Character Flaw Of Mediaeval Peasant

I feel that the tone of this piece of writing is meant to be comical. This is because of certain lines in it, for example, ‘I am not Prince Hamlet, nor was meant to be. I don’t even know who Prince Hamlet is, or was, or will be, and I was always meant to be a peasant.’ The reason I think this line is comical, is because it is from TS Eliot’s The Love Song of J. Alfred Prufrock, which means the character has obviously heard this line from somewhere, but doesn’t really know what it means, and is just trying to sound clever. ‘‘’Twas writ upon the stars.’ This line really does make the peasant sound stupid because he can’t speak properly and the line should say, ’Twas written upon the stars, and yet again I don’t think he knows what he is talking about. There for I feel the peasant is trying to sound clever, when he is just making himself sound stupid.

The character in the story is a mediaeval peasant called Cleothgard, who is trying to explain his character flaw, across the centuries. He tries to sound clever because he thinks people will think more of him but in fact he just sounds stupid. In the story he explains that his character flaw is, whenever a baron is approaching him he feels the need to out do all the people around him, by showing his appreciation, he says ‘A goodly number of them will tug their forelocks and dribble with happiness at the sight of him, but I feel this urge to outdo them. That is my character flaw.’

I think I am the only person with my character flaw. It is strange to have this character flaw but then everyone does have a character flaw. The thing is I try to outdo everyone but I really just act so stupid no one notices me. Yet I want people to notice me. I mean I don’t mean to do what I do and I try to stop myself, but somehow I just can’t. I have this uncontrollable urge to, whenever a baron is coming, to fall flat on face and bury my head in the mud.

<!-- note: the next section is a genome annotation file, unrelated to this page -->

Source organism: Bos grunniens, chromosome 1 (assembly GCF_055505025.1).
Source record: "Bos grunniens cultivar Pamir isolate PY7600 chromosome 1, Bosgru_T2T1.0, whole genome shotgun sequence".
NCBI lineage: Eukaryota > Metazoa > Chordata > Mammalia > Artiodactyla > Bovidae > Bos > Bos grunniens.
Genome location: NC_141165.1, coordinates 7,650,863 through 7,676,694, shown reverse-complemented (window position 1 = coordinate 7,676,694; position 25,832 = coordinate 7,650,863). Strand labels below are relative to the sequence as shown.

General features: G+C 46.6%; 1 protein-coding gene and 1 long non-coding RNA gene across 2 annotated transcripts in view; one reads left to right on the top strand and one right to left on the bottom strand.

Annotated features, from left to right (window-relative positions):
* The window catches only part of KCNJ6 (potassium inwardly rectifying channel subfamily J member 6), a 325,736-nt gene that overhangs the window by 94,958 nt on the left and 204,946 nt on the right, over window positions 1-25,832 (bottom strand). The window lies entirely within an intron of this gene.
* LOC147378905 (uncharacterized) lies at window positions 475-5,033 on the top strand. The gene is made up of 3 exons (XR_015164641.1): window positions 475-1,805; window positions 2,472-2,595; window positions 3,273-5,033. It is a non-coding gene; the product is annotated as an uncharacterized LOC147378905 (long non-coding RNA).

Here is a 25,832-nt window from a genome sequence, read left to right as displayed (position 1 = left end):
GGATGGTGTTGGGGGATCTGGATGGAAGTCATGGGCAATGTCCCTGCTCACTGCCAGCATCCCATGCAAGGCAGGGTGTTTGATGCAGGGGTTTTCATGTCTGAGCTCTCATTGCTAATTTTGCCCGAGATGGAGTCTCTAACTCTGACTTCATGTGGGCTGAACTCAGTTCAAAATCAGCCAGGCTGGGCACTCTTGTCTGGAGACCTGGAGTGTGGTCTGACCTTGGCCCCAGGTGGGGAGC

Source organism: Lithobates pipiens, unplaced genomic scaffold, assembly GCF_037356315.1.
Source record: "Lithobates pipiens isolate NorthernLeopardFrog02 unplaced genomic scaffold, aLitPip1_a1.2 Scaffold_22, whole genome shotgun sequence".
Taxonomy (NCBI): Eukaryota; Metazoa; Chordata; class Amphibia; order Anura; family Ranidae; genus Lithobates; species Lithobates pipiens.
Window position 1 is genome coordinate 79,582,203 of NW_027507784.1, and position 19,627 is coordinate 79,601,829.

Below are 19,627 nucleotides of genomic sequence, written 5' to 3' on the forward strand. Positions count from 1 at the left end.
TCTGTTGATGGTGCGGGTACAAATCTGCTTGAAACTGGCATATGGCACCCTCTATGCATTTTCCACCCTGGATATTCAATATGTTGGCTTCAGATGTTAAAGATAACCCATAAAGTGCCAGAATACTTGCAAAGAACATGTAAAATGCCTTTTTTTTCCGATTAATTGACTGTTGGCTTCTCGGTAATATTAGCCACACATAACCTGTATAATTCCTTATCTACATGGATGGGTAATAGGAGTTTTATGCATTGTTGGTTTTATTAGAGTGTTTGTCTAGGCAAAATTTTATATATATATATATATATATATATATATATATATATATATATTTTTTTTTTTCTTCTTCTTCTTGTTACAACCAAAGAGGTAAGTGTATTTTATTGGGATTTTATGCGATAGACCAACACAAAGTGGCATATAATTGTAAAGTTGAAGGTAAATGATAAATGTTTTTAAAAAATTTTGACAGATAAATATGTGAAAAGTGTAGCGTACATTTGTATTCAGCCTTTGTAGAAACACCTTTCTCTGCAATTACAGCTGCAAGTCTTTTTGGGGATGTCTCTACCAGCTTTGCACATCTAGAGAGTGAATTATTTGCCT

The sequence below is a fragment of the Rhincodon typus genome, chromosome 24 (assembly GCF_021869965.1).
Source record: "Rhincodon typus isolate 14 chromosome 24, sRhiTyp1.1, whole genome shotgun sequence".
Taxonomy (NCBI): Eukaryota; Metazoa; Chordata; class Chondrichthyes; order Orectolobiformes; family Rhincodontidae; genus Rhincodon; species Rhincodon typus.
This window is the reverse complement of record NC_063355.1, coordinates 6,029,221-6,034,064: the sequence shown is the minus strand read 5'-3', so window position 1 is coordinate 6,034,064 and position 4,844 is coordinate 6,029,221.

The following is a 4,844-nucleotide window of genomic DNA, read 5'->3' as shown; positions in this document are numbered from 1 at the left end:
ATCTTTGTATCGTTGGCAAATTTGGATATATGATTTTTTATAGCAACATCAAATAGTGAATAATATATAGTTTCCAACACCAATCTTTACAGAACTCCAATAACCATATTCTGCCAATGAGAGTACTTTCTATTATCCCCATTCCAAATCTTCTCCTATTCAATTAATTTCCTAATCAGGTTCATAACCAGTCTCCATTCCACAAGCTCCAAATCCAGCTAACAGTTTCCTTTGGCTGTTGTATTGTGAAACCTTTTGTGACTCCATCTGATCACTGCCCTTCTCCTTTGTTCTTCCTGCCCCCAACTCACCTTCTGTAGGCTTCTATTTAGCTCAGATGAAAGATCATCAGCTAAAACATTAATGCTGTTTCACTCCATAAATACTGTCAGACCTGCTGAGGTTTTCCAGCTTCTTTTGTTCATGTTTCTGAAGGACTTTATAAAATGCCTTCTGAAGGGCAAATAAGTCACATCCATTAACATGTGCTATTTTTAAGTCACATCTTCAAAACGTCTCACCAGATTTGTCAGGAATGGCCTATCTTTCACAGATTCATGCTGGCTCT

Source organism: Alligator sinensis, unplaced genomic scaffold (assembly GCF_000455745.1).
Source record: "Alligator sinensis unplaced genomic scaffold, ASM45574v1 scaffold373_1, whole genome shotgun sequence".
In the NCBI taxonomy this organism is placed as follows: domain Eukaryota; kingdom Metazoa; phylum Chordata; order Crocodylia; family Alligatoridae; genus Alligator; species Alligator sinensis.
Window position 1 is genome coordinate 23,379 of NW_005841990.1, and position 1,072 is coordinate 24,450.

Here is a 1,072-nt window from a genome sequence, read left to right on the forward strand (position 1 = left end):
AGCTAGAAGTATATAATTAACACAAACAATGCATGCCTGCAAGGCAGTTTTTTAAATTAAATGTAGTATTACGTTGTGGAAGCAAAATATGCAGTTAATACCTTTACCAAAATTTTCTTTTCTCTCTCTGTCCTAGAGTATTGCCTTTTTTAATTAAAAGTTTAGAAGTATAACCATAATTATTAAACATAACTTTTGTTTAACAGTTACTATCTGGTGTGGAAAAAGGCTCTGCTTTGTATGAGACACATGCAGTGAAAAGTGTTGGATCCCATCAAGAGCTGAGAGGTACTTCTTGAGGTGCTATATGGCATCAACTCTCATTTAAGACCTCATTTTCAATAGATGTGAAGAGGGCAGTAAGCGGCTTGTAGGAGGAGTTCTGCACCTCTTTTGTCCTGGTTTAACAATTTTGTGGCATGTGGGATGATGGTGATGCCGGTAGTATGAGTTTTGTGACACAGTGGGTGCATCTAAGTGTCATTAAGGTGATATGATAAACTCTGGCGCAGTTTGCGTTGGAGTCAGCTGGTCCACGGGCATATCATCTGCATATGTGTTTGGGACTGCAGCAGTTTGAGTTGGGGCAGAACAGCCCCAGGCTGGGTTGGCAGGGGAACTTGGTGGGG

Impugned By A Peasant

My story is very strange and quite light hearted; the main character gets obsessed with a peasant who insulted him. I also think the story is about bullying because lots of people insult him and he says ‘I would have welcomed death’.

My paragraph

I have been impugned, many times a day, by the peasant with the greasy, matted hair. He calls me all the names under the sun. None of them are nice. I have become accustom to this impugning every day, until my peasant went away. I looked for him so I could impugn him, but he was gone, never to be seen again. I asked where he had gone but no-one seemed to know, was he going fast, slow, did he have greasy hair and horrid teeth. Was he dirty?

When I arrived home I started to build a peasant to impugn me; I started to build him from cardboard and wire mesh, a mechanical peasant to impugn me daily. I can still imagine the peasant, perfectly in my head, his greasy hair and horrid teeth.

Bungled Heists

The story sounds like it has been written for children in the way that the writer has described what happened. He has written the first part of the story about stealing bird seed, which isn’t like drugs or electricals. He also writes that he thumped the truck driver; instead he could have written that he stabbed him or held a gun to his head. This gives it the feeling of more of a children’s story about a post office robbery than an adult crime thriller.